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European women go on trial for topless Tunis protest
Three European women went on trial in Tunis on Wednesday for holding a topless anti-Islamic protest, and their French lawyer said he was confident they would escape prison despite the threat of jail sentences.
Pauline Hillier and Marguerite Stern from France, and Josephine Markmann from Germany arrived in court around 0930 GMT wearing the traditional Tunisian headscarf, or safsari.
Judge Karim Chebbi called for a break in the hearing at the end of the morning, after lawyers representing Islamist groups angered by the topless protest asked to participate in the trial as civil parties.
"We are asking for a delay to examine the file and prepare our argument," said Anouar Ouled Ali, who has previously defended hardline Salafists prosecuted for acts of violence.
The defence called for the request to be dismissed, and demanded that the activists, who have been held in custody since last Wednesday, be released.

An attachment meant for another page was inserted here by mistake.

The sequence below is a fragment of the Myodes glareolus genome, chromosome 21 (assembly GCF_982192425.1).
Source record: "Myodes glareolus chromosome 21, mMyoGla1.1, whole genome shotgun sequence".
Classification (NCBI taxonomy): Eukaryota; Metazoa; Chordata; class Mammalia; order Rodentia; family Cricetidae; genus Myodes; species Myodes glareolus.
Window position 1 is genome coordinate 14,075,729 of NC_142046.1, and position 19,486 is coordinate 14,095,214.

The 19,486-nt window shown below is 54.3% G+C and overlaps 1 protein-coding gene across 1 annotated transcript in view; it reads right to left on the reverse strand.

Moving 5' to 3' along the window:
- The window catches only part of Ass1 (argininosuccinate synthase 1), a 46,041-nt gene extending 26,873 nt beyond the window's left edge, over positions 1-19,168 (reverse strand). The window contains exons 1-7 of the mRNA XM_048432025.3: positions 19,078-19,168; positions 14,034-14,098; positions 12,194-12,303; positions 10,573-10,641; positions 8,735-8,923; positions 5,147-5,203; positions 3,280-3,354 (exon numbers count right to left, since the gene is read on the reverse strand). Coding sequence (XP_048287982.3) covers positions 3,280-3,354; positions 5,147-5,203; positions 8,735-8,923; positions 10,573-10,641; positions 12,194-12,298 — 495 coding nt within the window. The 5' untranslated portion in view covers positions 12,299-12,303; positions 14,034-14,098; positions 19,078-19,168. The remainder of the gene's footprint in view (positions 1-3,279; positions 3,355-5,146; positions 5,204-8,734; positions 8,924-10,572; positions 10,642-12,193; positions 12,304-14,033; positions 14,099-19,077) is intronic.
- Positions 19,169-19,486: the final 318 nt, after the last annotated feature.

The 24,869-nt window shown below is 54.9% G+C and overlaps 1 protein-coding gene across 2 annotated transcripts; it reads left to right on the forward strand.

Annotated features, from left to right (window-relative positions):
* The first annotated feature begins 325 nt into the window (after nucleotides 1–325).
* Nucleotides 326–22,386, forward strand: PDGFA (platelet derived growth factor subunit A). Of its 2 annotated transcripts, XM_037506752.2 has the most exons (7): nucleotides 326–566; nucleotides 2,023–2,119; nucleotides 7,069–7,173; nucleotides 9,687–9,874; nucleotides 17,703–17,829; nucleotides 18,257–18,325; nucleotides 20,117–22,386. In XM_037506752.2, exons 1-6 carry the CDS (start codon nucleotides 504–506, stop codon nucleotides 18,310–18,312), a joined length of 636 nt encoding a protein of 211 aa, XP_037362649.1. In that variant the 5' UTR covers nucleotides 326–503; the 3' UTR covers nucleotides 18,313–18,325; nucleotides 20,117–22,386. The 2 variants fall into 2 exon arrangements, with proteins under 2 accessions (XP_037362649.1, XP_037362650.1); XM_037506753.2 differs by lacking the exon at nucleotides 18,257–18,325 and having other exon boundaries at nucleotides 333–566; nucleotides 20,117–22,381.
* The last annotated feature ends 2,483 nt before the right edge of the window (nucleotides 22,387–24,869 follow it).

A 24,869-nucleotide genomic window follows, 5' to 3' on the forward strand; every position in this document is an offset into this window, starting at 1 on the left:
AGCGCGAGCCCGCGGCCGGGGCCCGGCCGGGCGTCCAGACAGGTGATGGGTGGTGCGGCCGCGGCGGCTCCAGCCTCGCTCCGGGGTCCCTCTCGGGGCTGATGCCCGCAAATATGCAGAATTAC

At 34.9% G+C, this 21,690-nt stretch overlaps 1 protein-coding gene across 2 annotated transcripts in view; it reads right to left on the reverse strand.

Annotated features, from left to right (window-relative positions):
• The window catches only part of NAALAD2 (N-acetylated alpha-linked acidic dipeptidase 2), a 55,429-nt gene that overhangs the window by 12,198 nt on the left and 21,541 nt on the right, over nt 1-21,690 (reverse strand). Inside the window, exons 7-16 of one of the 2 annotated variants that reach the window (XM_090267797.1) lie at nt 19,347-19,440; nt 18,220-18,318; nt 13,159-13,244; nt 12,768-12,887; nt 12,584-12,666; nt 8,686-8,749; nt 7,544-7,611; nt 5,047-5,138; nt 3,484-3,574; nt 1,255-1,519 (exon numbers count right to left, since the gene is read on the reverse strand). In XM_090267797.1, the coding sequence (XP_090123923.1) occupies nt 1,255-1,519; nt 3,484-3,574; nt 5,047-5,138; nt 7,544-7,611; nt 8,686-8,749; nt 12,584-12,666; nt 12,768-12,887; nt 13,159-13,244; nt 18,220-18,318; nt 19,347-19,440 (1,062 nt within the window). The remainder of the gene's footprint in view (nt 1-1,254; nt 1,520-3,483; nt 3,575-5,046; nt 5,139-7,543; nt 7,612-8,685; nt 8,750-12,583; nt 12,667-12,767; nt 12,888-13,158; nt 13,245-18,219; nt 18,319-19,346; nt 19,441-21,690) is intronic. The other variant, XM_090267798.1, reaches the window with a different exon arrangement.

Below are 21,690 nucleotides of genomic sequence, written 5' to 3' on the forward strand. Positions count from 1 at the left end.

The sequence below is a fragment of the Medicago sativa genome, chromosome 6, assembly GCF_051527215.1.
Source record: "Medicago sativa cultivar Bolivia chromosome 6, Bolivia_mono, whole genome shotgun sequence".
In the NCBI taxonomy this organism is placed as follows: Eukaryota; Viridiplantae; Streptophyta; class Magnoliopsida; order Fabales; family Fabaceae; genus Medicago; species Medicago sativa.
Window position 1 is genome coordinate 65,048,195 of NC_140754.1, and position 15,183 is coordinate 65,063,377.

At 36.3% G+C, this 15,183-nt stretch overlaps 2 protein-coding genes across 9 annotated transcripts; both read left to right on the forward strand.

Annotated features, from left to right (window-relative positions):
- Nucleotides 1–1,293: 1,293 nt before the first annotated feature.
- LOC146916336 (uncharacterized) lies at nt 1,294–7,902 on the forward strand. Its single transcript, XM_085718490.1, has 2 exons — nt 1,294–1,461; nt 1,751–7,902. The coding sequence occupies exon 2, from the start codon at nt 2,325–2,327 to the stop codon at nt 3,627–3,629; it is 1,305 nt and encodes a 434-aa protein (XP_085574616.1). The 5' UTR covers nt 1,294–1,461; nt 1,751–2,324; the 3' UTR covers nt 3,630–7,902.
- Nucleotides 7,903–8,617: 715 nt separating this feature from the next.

The judge is expected to decide in the afternoon and could call for a new adjournment.
Earlier in the day, a few dozen people gathered outside the courthouse and shouted abuse at one of the women's Tunisian lawyers.
"How can you defend those women?" one of the people shouted. "You are not Tunisian; you are not Muslim; you don't have a wife or daughter."
Patrick Klugman, who came to Tunis to represent the activists from the radical women's group Femen, said he was optimistic about the trial, calling it "a good sign" that he had been allowed to speak in court.
Klugman said the prosecution had decided on a charge of debauchery rather than an attack on public morals, adding that there were no material facts or evidence of intent to back up the charge.
"Their bodies were not exhibited to seduce but to convey a political message... which is different than debauchery," he told AFP.
But the women still face a possible six-month prison sentenced if convicted.